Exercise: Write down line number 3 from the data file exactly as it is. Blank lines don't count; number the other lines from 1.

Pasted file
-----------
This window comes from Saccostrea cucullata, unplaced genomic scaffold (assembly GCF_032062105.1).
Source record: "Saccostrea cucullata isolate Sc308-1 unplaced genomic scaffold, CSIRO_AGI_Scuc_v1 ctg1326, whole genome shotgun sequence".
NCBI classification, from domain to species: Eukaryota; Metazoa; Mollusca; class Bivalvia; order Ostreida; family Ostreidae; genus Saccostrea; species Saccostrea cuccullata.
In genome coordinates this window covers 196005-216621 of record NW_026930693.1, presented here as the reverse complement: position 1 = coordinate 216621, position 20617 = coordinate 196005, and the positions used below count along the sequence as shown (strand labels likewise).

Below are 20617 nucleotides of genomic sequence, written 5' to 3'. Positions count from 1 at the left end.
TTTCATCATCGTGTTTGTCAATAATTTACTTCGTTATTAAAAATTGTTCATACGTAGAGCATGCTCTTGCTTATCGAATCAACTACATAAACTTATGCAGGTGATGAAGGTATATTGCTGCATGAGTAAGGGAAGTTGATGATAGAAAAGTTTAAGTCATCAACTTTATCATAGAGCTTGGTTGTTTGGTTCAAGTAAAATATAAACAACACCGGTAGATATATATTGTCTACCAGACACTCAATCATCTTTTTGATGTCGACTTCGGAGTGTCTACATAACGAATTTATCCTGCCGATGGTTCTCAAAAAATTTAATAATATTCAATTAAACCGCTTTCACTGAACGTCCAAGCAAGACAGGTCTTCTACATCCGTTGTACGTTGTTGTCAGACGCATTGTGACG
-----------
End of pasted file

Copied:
NCBI classification, from domain to species: Eukaryota; Metazoa; Mollusca; class Bivalvia; order Ostreida; family Ostreidae; genus Saccostrea; species Saccostrea cuccullata.